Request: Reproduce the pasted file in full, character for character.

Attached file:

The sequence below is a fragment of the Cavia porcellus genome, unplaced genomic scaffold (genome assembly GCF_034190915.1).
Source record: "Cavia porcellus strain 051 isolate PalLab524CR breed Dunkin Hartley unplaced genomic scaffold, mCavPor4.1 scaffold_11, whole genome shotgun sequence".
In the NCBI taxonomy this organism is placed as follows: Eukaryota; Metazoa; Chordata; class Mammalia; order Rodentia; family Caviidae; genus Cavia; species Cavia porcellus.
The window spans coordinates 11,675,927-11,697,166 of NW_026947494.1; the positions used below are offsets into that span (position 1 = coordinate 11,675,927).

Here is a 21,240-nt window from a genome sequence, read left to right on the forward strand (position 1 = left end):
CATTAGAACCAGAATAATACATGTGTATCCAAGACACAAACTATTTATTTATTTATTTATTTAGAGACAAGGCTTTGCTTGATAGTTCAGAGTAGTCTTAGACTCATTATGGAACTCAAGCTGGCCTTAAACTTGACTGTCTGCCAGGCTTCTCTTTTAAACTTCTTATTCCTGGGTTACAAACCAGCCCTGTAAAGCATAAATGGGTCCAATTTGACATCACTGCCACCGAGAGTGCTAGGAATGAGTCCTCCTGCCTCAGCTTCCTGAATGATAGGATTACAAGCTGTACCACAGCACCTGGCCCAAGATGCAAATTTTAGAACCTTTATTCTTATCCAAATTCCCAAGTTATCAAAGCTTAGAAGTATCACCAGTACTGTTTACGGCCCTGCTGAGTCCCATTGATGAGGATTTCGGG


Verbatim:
The sequence below is a fragment of the Cavia porcellus genome, unplaced genomic scaffold (genome assembly GCF_034190915.1).
Source record: "Cavia porcellus strain 051 isolate PalLab524CR breed Dunkin Hartley unplaced genomic scaffold, mCavPor4.1 scaffold_11, whole genome shotgun sequence".
In the NCBI taxonomy this organism is placed as follows: Eukaryota; Metazoa; Chordata; class Mammalia; order Rodentia; family Caviidae; genus Cavia; species Cavia porcellus.
The window spans coordinates 11,675,927-11,697,166 of NW_026947494.1; the positions used below are offsets into that span (position 1 = coordinate 11,675,927).

Here is a 21,240-nt window from a genome sequence, read left to right on the forward strand (position 1 = left end):
CATTAGAACCAGAATAATACATGTGTATCCAAGACACAAACTATTTATTTATTTATTTATTTAGAGACAAGGCTTTGCTTGATAGTTCAGAGTAGTCTTAGACTCATTATGGAACTCAAGCTGGCCTTAAACTTGACTGTCTGCCAGGCTTCTCTTTTAAACTTCTTATTCCTGGGTTACAAACCAGCCCTGTAAAGCATAAATGGGTCCAATTTGACATCACTGCCACCGAGAGTGCTAGGAATGAGTCCTCCTGCCTCAGCTTCCTGAATGATAGGATTACAAGCTGTACCACAGCACCTGGCCCAAGATGCAAATTTTAGAACCTTTATTCTTATCCAAATTCCCAAGTTATCAAAGCTTAGAAGTATCACCAGTACTGTTTACGGCCCTGCTGAGTCCCATTGATGAGGATTTCGGG